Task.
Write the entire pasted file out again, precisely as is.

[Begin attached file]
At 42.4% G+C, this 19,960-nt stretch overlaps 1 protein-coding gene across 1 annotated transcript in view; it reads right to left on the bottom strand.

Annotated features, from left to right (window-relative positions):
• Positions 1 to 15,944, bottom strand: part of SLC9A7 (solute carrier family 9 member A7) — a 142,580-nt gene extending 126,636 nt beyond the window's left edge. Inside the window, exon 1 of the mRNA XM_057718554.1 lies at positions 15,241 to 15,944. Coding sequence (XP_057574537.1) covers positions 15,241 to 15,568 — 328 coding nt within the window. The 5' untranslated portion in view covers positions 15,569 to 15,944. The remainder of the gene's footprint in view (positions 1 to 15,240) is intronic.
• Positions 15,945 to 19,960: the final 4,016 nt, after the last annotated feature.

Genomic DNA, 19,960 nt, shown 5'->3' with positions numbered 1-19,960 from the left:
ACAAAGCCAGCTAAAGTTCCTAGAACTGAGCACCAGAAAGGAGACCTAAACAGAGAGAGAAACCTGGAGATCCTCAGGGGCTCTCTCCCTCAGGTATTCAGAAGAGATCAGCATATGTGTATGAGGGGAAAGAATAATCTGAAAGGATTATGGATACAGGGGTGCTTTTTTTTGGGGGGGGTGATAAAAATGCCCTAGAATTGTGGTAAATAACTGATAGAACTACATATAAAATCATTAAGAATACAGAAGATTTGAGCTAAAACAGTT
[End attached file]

At 42.4% G+C, this 19,960-nt stretch overlaps 1 protein-coding gene across 1 annotated transcript in view; it reads right to left on the bottom strand.

Annotated features, from left to right (window-relative positions):
• Positions 1 to 15,944, bottom strand: part of SLC9A7 (solute carrier family 9 member A7) — a 142,580-nt gene extending 126,636 nt beyond the window's left edge. Inside the window, exon 1 of the mRNA XM_057718554.1 lies at positions 15,241 to 15,944. Coding sequence (XP_057574537.1) covers positions 15,241 to 15,568 — 328 coding nt within the window. The 5' untranslated portion in view covers positions 15,569 to 15,944. The remainder of the gene's footprint in view (positions 1 to 15,240) is intronic.
• Positions 15,945 to 19,960: the final 4,016 nt, after the last annotated feature.

Genomic DNA, 19,960 nt, shown 5'->3' with positions numbered 1-19,960 from the left:
ACAAAGCCAGCTAAAGTTCCTAGAACTGAGCACCAGAAAGGAGACCTAAACAGAGAGAGAAACCTGGAGATCCTCAGGGGCTCTCTCCCTCAGGTATTCAGAAGAGATCAGCATATGTGTATGAGGGGAAAGAATAATCTGAAAGGATTATGGATACAGGGGTGCTTTTTTTTGGGGGGGGTGATAAAAATGCCCTAGAATTGTGGTAAATAACTGATAGAACTACATATAAAATCATTAAGAATACAGAAGATTTGAGCTAAAACAGTT